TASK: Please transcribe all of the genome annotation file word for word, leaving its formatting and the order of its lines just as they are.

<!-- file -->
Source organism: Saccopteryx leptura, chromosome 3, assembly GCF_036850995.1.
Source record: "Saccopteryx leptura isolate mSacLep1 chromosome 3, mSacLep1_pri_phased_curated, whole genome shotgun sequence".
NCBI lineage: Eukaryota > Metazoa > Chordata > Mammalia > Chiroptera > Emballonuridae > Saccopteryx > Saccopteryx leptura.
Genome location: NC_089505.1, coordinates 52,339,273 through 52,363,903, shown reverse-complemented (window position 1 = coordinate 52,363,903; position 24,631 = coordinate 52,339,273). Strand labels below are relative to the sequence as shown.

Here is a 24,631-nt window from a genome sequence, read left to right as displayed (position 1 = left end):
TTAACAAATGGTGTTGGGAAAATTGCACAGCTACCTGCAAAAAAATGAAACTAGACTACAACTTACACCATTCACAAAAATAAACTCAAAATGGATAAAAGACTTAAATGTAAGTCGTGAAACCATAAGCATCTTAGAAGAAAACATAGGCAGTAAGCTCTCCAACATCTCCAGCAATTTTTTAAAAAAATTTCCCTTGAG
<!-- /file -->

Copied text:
Source organism: Saccopteryx leptura, chromosome 3, assembly GCF_036850995.1.
Source record: "Saccopteryx leptura isolate mSacLep1 chromosome 3, mSacLep1_pri_phased_curated, whole genome shotgun sequence".
NCBI lineage: Eukaryota > Metazoa > Chordata > Mammalia > Chiroptera > Emballonuridae > Saccopteryx > Saccopteryx leptura.
Genome location: NC_089505.1, coordinates 52,339,273 through 52,363,903, shown reverse-complemented (window position 1 = coordinate 52,363,903; position 24,631 = coordinate 52,339,273). Strand labels below are relative to the sequence as shown.

Here is a 24,631-nt window from a genome sequence, read left to right as displayed (position 1 = left end):
TTAACAAATGGTGTTGGGAAAATTGCACAGCTACCTGCAAAAAAATGAAACTAGACTACAACTTACACCATTCACAAAAATAAACTCAAAATGGATAAAAGACTTAAATGTAAGTCGTGAAACCATAAGCATCTTAGAAGAAAACATAGGCAGTAAGCTCTCCAACATCTCCAGCAATTTTTTAAAAAAATTTCCCTTGAG